London’s science museum faces backlash over oil-sponsored climate exhibit
London’s Science Museum is the latest institution to come under scrutiny for its funding sources after a press release revealed an upcoming climate tech exhibit is sponsored by the multinational oil and gas company Shell.
Our future planet, which will start on May 19, is part of a series of programs organized in the run-up to the 26th United Nations Conference of the Parties on Climate Change (COP26) in Glasgow in November. But the museum’s programmatic focus on climate change, activists say, is incompatible with its sponsorship by a company that contributes to global warming. Scientists for Global Responsibility, a UK-based organization that promotes ethical technology, called Shell’s support for the show “incredibly offbeat and irresponsible”.
The show will highlight so-called ‘capture and storage’ technologies for reducing carbon emissions, including the first carbon-absorbing mechanical shaft prototype, which will be on display for the first time in the UK. According to research organization Culture Unstained (CU), these strategies are often used by oil and gas companies to justify their continued production of fossil fuels.
“By allowing Shell to sponsor this exhibit, the Science Museum is helping to reinforce the company’s cynical greenwash, lending dangerous legitimacy to Shell’s exaggerated carbon capture fantasies and pretending to become ‘net zero,'” the co-writer said. CU Director Jess Worth in a statement shared with Hyperallergic.
Ian Blatchford, director of the Science Museum Group, told Hyperallergic that the museum is “transparent about its longstanding relationship with a limited number of energy companies and how, in all of these partnerships, we retain editorial control.”
“As visitors will see when we reopen, our new exhibition Our future planet examines both cutting-edge technologies and nature-based solutions being developed to remove carbon dioxide from the atmosphere and makes clear that, alongside reducing carbon emissions, carbon capture and storage can be a contribution to the fight against climate change,” he added. .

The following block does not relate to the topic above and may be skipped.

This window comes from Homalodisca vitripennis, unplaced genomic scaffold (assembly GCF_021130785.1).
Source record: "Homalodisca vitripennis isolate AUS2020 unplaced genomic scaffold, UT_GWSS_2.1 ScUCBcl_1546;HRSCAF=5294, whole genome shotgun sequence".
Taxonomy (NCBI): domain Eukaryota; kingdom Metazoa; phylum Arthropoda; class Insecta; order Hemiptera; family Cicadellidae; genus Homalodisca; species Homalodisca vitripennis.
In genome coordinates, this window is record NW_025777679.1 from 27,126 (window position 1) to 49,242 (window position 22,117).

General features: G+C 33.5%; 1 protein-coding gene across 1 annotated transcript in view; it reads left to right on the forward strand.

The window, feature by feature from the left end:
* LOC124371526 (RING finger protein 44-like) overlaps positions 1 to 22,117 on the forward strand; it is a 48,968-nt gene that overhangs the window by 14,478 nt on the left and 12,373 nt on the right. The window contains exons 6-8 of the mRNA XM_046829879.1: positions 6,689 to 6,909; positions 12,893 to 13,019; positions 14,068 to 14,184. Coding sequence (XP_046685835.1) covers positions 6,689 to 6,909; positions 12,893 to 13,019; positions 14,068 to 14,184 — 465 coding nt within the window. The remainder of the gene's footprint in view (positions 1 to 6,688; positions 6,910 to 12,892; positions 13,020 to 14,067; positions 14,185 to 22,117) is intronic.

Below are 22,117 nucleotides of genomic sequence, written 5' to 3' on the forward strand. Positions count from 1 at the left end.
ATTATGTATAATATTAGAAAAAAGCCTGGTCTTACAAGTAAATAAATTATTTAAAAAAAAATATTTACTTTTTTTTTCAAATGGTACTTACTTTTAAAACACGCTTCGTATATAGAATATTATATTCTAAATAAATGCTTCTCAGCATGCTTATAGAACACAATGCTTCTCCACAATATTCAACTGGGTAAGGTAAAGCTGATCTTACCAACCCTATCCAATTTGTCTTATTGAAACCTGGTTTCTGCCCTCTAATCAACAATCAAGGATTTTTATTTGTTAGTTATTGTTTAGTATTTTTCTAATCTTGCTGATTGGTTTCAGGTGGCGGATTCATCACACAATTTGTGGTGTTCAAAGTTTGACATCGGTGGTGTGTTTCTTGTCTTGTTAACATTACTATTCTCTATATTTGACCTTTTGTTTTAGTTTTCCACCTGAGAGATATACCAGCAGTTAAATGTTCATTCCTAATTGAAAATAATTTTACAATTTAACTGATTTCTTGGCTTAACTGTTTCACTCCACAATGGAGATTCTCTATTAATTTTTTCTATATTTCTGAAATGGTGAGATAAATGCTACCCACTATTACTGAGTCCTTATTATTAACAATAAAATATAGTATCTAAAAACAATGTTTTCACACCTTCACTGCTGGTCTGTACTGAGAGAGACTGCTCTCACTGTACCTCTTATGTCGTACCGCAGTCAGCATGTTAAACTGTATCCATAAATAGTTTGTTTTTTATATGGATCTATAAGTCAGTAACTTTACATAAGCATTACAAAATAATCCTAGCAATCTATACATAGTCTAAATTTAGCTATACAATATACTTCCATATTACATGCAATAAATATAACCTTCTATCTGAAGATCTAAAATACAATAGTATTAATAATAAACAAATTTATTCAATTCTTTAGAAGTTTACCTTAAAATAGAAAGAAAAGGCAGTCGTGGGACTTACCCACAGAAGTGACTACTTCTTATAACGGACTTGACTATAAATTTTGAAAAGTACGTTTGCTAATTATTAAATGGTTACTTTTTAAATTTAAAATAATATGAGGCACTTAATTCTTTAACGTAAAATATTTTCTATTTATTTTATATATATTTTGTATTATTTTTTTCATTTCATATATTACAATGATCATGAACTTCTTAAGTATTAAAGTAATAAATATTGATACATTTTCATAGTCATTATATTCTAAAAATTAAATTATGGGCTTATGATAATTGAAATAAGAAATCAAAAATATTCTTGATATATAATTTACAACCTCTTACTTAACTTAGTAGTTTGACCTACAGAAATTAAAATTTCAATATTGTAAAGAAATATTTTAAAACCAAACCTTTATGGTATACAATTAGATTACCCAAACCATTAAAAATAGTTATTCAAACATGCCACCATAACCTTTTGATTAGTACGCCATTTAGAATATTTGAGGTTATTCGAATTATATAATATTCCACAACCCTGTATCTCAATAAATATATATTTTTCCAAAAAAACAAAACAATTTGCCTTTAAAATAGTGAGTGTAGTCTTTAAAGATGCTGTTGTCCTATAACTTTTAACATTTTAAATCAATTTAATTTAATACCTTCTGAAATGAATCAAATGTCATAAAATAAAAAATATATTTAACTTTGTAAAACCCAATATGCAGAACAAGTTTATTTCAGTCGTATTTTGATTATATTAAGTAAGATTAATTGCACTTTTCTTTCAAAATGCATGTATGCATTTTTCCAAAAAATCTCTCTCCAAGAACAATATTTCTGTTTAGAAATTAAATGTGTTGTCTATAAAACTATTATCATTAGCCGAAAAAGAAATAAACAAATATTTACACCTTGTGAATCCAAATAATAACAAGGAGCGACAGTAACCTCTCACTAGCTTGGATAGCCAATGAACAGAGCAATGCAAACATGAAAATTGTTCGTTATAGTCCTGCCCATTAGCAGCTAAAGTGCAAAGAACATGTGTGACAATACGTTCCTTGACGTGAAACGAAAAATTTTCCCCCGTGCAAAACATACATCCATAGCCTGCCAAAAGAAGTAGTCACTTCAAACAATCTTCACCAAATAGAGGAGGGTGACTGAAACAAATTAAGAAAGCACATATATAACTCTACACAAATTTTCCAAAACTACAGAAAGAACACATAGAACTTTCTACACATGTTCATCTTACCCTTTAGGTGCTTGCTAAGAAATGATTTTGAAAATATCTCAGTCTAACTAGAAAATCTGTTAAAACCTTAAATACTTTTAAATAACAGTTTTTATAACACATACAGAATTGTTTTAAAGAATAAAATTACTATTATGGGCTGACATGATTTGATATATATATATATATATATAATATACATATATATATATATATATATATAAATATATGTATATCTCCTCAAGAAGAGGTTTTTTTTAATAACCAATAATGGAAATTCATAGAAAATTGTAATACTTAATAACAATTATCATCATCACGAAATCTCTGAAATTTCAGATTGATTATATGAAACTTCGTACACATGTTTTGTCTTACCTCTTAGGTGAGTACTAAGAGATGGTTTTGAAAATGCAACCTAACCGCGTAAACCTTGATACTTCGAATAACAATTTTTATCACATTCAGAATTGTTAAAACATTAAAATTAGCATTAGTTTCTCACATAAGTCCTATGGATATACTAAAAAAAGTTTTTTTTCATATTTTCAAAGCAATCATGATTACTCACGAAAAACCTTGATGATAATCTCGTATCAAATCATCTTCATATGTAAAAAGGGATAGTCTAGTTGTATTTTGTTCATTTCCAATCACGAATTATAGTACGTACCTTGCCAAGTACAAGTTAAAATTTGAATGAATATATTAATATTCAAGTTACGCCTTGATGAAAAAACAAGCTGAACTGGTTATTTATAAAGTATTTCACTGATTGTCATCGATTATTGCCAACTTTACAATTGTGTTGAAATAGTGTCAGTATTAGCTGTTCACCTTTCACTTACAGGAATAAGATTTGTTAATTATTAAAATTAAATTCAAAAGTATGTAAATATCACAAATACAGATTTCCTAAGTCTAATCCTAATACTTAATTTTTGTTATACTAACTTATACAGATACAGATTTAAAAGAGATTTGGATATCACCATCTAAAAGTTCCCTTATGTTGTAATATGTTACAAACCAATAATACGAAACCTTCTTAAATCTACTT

According to a blurb on Shell included in the expo’s press release, the company is taking steps to “address the growing global need for more and cleaner energy solutions” and aims to become a net-zero energy company. by 2050.
But as oil companies spend billions to rebrand themselves as eco-friendly, they continue to burn fossil fuels that are inevitably accelerating the climate crisis. Today a group of UK-based climate lawyers released a scathing report accusing the industry’s biggest companies – including Shell – of ‘greenwashing’ through misleading adverts while failing to significantly reduce their environmental impact.
“In reality, no oil and gas company is aligned with the goals of the Paris Agreement or on track to cut fossil fuel production as quickly as climate science demands,” says Worth. .
Although many institutions have ended their partnerships with oil companies in recent years, CU notes – including Tate and the Royal Shakespeare Company – the Science Museum continues to be financially dependent on industry. “Even if the Science Museum were generously funded by the state, I would still like to have the sponsorship of the oil companies“, Blatchford sadly stated.
In 2016, activist group Art Not Oil protested a new children’s gallery in the museum sponsored by Norwegian oil company Equinor (formerly Statoil). During the gallery’s VIP opening, protesters poured a black oil-like substance onto a white carpet to decry the company’s arctic drilling.
“It beggars belief that this iconic British institution has freely chosen to partner with Shell to sponsor their flagship climate exhibit at such a crucial time,” said Bill McGuire, Emeritus Professor of Geophysical and Climate Hazards at the University College London, in the CU statement. .
“Obviously they know they are supping with the devil as they have existing links with BP and Equinor,” he added. “I can only conclude that they simply don’t care and have no interest in playing a responsible role in addressing the climate emergency.”